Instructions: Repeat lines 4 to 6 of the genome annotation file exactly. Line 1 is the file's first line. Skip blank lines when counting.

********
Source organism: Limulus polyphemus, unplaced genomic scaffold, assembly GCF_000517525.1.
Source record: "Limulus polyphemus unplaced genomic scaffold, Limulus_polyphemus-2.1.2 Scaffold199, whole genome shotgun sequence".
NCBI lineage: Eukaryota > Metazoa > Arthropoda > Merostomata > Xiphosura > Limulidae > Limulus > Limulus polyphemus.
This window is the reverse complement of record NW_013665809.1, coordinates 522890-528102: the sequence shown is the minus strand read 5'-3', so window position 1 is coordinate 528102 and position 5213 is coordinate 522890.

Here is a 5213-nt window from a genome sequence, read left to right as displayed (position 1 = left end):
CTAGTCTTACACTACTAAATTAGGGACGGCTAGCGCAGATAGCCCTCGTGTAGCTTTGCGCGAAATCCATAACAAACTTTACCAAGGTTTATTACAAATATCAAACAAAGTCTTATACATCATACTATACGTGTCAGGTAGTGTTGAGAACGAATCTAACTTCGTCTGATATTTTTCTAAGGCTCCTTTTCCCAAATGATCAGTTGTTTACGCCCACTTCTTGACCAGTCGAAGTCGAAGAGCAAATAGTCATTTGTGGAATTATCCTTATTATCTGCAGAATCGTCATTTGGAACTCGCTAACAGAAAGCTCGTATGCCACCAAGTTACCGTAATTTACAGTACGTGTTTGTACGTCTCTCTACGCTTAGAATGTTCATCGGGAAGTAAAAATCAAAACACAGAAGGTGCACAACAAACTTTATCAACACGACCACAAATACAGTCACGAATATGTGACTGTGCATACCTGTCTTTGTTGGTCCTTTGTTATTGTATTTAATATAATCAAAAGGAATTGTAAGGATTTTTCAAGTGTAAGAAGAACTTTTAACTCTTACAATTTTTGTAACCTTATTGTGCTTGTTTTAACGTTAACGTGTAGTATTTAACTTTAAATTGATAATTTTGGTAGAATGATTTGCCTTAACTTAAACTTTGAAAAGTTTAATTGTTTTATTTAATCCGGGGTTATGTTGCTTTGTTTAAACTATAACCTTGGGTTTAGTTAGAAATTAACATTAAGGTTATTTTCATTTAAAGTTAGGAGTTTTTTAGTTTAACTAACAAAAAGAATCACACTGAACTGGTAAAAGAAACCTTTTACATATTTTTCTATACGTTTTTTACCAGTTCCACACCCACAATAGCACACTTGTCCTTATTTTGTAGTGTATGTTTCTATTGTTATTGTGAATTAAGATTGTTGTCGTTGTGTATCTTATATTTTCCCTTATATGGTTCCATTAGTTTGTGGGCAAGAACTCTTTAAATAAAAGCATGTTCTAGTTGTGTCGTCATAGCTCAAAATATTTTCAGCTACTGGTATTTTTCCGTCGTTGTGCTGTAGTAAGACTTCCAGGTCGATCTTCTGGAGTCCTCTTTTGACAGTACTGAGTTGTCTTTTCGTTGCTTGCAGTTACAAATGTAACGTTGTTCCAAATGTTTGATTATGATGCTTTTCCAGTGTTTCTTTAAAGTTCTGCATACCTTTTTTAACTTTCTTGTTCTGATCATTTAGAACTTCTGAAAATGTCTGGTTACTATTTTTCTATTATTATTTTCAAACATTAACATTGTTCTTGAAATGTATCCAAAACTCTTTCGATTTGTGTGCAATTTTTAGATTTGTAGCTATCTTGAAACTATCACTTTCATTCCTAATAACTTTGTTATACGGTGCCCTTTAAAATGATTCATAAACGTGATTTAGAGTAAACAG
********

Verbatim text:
This window is the reverse complement of record NW_013665809.1, coordinates 522890-528102: the sequence shown is the minus strand read 5'-3', so window position 1 is coordinate 528102 and position 5213 is coordinate 522890.

Here is a 5213-nt window from a genome sequence, read left to right as displayed (position 1 = left end):
CTAGTCTTACACTACTAAATTAGGGACGGCTAGCGCAGATAGCCCTCGTGTAGCTTTGCGCGAAATCCATAACAAACTTTACCAAGGTTTATTACAAATATCAAACAAAGTCTTATACATCATACTATACGTGTCAGGTAGTGTTGAGAACGAATCTAACTTCGTCTGATATTTTTCTAAGGCTCCTTTTCCCAAATGATCAGTTGTTTACGCCCACTTCTTGACCAGTCGAAGTCGAAGAGCAAATAGTCATTTGTGGAATTATCCTTATTATCTGCAGAATCGTCATTTGGAACTCGCTAACAGAAAGCTCGTATGCCACCAAGTTACCGTAATTTACAGTACGTGTTTGTACGTCTCTCTACGCTTAGAATGTTCATCGGGAAGTAAAAATCAAAACACAGAAGGTGCACAACAAACTTTATCAACACGACCACAAATACAGTCACGAATATGTGACTGTGCATACCTGTCTTTGTTGGTCCTTTGTTATTGTATTTAATATAATCAAAAGGAATTGTAAGGATTTTTCAAGTGTAAGAAGAACTTTTAACTCTTACAATTTTTGTAACCTTATTGTGCTTGTTTTAACGTTAACGTGTAGTATTTAACTTTAAATTGATAATTTTGGTAGAATGATTTGCCTTAACTTAAACTTTGAAAAGTTTAATTGTTTTATTTAATCCGGGGTTATGTTGCTTTGTTTAAACTATAACCTTGGGTTTAGTTAGAAATTAACATTAAGGTTATTTTCATTTAAAGTTAGGAGTTTTTTAGTTTAACTAACAAAAAGAATCACACTGAACTGGTAAAAGAAACCTTTTACATATTTTTCTATACGTTTTTTACCAGTTCCACACCCACAATAGCACACTTGTCCTTATTTTGTAGTGTATGTTTCTATTGTTATTGTGAATTAAGATTGTTGTCGTTGTGTATCTTATATTTTCCCTTATATGGTTCCATTAGTTTGTGGGCAAGAACTCTTTAAATAAAAGCATGTTCTAGTTGTGTCGTCATAGCTCAAAATATTTTCAGCTACTGGTATTTTTCCGTCGTTGTGCTGTAGTAAGACTTCCAGGTCGATCTTCTGGAGTCCTCTTTTGACAGTACTGAGTTGTCTTTTCGTTGCTTGCAGTTACAAATGTAACGTTGTTCCAAATGTTTGATTATGATGCTTTTCCAGTGTTTCTTTAAAGTTCTGCATACCTTTTTTAACTTTCTTGTTCTGATCATTTAGAACTTCTGAAAATGTCTGGTTACTATTTTTCTATTATTATTTTCAAACATTAACATTGTTCTTGAAATGTATCCAAAACTCTTTCGATTTGTGTGCAATTTTTAGATTTGTAGCTATCTTGAAACTATCACTTTCATTCCTAATAACTTTGTTATACGGTGCCCTTTAAAATGATTCATAAACGTGATTTAGAGTAAACAG